You can mention that this isn’t normally a genre you read, or that you know someone else who digs this kind of writing more than you do as a kind of disclaimer if you like, but writers also need honesty from readers who *aren’t* invested in their work. And, even if the story needs a lot of help, there’s usually still SOMETHING you can compliment. Maybe you like the character’s name? A particularly thoughtful description? The intriguing title?

    I was also taught to use the “sandwich” method of delivering critiques, which serves the negative comments in between some complimentary comments about the work, to help soften the blow. This can be another helpful way to deliver comments about a work you aren’t really enjoying, since you don’t have to include every negative thought you have; just pick the most salient points, so that the author will concentrate on the biggest problems first.

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    • Hi, Laura! Thank you for your detailed and insightful comments. I agree with you about the importance of providing some kind of positive feedback, even if the manuscript has serious flaws. I can find something that merits sincere praise in any story. Just having the courage to write and take the risk of showing that writing to another person merits celebration.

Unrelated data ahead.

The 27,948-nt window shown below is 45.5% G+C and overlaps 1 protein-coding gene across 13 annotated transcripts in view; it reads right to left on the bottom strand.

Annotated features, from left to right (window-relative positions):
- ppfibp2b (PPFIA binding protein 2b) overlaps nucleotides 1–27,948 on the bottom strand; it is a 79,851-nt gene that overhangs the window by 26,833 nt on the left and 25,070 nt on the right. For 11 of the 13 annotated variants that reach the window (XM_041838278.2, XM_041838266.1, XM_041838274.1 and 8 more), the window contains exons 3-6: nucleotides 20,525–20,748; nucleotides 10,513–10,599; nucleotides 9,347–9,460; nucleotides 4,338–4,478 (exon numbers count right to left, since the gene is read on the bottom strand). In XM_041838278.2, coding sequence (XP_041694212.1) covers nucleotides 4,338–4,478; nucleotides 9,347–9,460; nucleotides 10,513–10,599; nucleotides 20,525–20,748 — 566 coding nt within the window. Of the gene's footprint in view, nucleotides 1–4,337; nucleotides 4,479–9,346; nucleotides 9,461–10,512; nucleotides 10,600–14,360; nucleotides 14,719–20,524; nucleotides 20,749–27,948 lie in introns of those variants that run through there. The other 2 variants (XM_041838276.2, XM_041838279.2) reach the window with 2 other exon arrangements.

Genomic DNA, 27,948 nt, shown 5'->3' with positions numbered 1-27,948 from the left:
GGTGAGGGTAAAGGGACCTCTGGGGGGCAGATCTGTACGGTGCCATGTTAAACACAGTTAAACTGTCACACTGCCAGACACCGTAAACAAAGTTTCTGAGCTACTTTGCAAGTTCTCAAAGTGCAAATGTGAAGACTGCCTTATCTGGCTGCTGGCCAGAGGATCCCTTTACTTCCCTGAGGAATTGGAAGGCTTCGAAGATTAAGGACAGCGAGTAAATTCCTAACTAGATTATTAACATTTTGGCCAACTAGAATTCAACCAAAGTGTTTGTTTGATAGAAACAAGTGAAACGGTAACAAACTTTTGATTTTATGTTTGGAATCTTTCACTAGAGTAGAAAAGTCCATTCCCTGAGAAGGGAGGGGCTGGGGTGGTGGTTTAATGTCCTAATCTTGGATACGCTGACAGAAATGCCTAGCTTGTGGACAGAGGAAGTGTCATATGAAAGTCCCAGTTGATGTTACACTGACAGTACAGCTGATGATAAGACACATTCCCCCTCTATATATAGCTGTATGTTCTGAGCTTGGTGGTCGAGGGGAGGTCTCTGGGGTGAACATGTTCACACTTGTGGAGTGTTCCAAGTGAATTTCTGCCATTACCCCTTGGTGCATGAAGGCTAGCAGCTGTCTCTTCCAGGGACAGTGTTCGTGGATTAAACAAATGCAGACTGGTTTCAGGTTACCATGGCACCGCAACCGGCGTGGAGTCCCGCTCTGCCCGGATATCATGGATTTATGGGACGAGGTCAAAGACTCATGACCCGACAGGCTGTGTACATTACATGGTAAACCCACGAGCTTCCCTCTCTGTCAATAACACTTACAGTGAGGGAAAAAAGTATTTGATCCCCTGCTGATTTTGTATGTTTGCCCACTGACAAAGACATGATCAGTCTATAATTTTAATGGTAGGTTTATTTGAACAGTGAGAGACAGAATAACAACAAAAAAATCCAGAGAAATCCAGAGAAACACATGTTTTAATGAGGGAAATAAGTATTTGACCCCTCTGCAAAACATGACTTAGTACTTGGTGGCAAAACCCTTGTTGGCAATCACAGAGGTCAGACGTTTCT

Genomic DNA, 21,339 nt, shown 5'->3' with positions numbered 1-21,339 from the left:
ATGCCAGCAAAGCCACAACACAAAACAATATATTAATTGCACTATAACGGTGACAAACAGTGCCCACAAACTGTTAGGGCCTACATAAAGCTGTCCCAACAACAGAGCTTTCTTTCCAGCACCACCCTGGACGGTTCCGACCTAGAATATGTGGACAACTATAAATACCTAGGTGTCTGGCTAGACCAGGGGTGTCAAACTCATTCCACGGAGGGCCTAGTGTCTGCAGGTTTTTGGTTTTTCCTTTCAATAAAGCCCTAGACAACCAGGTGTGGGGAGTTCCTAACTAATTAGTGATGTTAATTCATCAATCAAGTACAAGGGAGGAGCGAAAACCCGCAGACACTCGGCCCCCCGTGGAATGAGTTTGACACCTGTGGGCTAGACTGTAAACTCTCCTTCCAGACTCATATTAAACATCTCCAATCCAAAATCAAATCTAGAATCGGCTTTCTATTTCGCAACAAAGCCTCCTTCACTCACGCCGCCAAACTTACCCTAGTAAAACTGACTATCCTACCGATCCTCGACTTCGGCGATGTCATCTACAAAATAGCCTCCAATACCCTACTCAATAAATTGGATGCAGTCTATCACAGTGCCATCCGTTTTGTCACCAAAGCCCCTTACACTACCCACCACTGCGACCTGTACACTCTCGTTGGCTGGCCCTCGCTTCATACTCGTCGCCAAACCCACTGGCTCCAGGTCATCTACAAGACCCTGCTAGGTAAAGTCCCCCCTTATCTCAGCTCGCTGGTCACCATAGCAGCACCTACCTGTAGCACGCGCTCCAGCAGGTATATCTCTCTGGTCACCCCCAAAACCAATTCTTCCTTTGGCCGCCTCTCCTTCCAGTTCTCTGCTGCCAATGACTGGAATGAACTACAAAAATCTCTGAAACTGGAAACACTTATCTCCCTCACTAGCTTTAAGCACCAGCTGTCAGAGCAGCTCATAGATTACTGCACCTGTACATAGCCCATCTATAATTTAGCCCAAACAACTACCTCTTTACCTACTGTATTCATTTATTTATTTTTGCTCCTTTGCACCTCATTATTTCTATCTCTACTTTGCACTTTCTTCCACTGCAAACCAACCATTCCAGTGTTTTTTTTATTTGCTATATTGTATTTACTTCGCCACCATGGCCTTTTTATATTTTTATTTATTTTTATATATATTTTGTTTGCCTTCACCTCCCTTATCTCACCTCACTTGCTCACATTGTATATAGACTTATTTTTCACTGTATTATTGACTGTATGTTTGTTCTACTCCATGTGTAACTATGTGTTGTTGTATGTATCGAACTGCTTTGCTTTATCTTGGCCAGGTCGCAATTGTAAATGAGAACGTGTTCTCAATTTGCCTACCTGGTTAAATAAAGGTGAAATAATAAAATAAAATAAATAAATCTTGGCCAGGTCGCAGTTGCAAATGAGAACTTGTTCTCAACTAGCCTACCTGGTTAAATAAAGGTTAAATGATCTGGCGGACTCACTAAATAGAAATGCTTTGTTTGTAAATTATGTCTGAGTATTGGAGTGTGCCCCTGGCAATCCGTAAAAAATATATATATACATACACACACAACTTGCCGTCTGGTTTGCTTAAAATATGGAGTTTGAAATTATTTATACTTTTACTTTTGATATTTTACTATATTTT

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  3. Newbies tend to have tender egos and thin skins, since these are their precious babies being offered up to critical review and it takes time to grow some hide, and accept what you’re hearing. So, yeah, the sandwich method helps. Personally, I need to say ‘no’ more often, as I’m always over-committed on various fronts, but I hate to do that because people have been so generous toward me. And you never know. A guy I’ve worked with at least three times in writer’s workshops sponsored by a major con started out telling tales with these terrible fish heads (beginnings so bad you can’t fix them, you can only lop them off), but he was in the SFWA suite at WorldCon this year, having earned associate membership with story sales. I’m pretty jazzed about that.